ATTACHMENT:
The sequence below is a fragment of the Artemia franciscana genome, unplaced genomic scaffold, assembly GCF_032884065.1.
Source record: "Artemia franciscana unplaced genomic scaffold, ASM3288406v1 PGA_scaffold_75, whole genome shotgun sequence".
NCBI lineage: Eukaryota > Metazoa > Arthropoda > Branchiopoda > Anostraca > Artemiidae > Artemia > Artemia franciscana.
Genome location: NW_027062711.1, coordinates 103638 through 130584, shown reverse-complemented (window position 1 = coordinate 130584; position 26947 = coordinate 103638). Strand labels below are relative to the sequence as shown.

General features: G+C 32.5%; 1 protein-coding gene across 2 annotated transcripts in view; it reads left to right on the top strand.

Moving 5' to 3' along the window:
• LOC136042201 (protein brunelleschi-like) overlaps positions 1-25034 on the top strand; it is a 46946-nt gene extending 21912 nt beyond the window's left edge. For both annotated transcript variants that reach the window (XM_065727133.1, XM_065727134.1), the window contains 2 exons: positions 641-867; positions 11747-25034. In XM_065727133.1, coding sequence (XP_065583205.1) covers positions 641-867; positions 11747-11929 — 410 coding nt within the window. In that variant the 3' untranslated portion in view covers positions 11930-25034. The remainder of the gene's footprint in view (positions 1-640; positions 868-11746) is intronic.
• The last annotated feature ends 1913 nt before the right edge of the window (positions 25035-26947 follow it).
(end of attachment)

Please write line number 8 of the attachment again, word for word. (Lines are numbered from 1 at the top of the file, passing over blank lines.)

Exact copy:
• The last annotated feature ends 1913 nt before the right edge of the window (positions 25035-26947 follow it).